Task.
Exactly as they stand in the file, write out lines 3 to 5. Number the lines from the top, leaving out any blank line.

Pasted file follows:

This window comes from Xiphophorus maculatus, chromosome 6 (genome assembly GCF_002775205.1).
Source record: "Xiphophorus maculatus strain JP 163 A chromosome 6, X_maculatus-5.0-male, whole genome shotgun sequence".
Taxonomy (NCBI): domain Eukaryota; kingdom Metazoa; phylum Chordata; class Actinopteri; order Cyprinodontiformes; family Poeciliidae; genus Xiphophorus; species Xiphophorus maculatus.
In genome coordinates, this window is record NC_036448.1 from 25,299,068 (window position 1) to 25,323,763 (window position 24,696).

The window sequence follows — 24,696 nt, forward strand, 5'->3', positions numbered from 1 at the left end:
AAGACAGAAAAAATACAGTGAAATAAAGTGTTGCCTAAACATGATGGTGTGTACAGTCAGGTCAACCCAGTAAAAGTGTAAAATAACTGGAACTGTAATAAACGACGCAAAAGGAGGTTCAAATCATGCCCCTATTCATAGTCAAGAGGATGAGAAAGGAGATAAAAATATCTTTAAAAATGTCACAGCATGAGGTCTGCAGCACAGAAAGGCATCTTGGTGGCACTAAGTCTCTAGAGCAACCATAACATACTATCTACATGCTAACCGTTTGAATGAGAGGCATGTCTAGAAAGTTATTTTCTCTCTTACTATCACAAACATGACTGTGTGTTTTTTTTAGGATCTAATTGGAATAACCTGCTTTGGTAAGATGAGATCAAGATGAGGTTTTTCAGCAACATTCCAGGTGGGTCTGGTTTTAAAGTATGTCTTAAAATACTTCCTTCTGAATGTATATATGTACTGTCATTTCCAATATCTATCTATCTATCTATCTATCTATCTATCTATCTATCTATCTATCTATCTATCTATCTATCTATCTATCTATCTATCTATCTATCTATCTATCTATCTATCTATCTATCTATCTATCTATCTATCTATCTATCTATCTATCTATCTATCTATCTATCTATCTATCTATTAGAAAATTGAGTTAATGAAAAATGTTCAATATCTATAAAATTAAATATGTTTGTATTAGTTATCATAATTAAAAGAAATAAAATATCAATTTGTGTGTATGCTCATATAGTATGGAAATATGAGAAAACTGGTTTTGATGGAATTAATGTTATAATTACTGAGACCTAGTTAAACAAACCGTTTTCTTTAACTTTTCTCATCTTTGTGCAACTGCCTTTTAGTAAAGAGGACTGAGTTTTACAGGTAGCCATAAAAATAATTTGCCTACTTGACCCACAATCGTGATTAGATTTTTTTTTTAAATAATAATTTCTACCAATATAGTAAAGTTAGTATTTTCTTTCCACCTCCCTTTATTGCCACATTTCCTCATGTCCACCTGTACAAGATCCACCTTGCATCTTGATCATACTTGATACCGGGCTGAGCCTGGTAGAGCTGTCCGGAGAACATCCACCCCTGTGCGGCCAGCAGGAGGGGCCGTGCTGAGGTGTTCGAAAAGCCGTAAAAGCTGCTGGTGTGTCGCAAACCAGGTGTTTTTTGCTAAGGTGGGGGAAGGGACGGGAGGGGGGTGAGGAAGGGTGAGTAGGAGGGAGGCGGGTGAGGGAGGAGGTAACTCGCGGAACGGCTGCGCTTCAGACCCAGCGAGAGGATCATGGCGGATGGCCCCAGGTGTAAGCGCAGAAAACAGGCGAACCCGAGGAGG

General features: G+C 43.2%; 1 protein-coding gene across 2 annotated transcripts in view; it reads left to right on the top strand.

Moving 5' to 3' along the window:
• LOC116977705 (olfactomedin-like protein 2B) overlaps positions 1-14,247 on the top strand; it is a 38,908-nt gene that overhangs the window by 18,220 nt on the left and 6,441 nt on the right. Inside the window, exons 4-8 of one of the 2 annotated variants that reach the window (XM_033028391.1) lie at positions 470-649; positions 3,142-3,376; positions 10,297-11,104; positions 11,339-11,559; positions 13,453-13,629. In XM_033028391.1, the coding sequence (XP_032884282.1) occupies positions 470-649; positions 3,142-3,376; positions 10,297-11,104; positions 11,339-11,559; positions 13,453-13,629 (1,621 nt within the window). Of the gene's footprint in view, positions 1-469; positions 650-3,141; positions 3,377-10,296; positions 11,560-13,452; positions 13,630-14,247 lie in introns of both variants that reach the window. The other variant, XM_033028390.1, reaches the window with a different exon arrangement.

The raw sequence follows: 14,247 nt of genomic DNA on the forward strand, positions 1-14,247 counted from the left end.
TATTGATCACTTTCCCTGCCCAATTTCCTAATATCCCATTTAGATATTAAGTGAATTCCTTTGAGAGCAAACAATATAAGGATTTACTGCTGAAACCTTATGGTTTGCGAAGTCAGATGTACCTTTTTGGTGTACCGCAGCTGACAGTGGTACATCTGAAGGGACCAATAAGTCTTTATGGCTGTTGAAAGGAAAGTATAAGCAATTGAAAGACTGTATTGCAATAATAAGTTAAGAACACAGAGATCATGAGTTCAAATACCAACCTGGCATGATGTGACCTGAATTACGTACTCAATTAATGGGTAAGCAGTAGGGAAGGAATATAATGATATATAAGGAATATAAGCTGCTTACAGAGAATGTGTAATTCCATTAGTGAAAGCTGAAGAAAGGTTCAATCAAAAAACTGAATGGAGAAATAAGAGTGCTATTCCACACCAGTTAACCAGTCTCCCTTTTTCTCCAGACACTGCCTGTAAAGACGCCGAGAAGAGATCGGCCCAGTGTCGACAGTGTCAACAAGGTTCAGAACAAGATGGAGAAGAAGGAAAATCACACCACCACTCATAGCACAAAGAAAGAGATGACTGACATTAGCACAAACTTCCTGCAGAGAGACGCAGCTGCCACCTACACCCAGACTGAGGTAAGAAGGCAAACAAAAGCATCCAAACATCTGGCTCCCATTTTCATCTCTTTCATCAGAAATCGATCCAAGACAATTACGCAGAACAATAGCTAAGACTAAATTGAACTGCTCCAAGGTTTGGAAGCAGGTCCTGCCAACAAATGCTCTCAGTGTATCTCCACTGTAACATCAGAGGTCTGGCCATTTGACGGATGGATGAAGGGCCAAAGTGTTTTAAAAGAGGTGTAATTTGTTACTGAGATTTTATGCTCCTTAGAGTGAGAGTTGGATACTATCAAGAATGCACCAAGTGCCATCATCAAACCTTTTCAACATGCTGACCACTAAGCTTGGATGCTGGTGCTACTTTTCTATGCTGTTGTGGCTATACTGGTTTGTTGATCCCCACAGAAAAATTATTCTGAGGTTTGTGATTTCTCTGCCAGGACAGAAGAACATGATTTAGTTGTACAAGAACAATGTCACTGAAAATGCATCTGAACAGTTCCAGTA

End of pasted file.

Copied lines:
Taxonomy (NCBI): domain Eukaryota; kingdom Metazoa; phylum Chordata; class Actinopteri; order Cyprinodontiformes; family Poeciliidae; genus Xiphophorus; species Xiphophorus maculatus.
In genome coordinates, this window is record NC_036448.1 from 25,299,068 (window position 1) to 25,323,763 (window position 24,696).

The window sequence follows — 24,696 nt, forward strand, 5'->3', positions numbered from 1 at the left end: